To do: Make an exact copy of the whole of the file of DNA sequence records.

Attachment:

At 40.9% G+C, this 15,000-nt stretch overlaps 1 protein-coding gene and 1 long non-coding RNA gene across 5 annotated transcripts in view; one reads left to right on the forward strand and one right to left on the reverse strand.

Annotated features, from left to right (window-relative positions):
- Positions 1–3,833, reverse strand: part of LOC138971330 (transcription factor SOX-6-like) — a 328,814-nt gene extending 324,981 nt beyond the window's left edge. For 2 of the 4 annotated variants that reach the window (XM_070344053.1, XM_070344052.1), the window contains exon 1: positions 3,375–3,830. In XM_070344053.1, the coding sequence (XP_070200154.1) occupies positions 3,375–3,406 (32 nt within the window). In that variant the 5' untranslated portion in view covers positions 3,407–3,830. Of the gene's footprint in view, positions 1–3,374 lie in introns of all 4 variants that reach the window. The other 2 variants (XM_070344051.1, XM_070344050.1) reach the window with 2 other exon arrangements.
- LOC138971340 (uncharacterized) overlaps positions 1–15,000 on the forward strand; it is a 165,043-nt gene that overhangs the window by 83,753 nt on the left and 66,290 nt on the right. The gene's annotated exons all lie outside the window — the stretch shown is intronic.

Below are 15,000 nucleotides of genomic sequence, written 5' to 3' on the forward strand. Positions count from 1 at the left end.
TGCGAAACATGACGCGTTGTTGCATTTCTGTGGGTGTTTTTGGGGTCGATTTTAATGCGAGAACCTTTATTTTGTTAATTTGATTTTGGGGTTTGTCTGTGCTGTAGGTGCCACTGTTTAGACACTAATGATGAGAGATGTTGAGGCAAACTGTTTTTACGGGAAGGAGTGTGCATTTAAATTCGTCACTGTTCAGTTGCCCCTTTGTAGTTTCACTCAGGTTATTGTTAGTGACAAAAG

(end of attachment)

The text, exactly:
At 40.9% G+C, this 15,000-nt stretch overlaps 1 protein-coding gene and 1 long non-coding RNA gene across 5 annotated transcripts in view; one reads left to right on the forward strand and one right to left on the reverse strand.

Annotated features, from left to right (window-relative positions):
- Positions 1–3,833, reverse strand: part of LOC138971330 (transcription factor SOX-6-like) — a 328,814-nt gene extending 324,981 nt beyond the window's left edge. For 2 of the 4 annotated variants that reach the window (XM_070344053.1, XM_070344052.1), the window contains exon 1: positions 3,375–3,830. In XM_070344053.1, the coding sequence (XP_070200154.1) occupies positions 3,375–3,406 (32 nt within the window). In that variant the 5' untranslated portion in view covers positions 3,407–3,830. Of the gene's footprint in view, positions 1–3,374 lie in introns of all 4 variants that reach the window. The other 2 variants (XM_070344051.1, XM_070344050.1) reach the window with 2 other exon arrangements.
- LOC138971340 (uncharacterized) overlaps positions 1–15,000 on the forward strand; it is a 165,043-nt gene that overhangs the window by 83,753 nt on the left and 66,290 nt on the right. The gene's annotated exons all lie outside the window — the stretch shown is intronic.

Below are 15,000 nucleotides of genomic sequence, written 5' to 3' on the forward strand. Positions count from 1 at the left end.
TGCGAAACATGACGCGTTGTTGCATTTCTGTGGGTGTTTTTGGGGTCGATTTTAATGCGAGAACCTTTATTTTGTTAATTTGATTTTGGGGTTTGTCTGTGCTGTAGGTGCCACTGTTTAGACACTAATGATGAGAGATGTTGAGGCAAACTGTTTTTACGGGAAGGAGTGTGCATTTAAATTCGTCACTGTTCAGTTGCCCCTTTGTAGTTTCACTCAGGTTATTGTTAGTGACAAAAG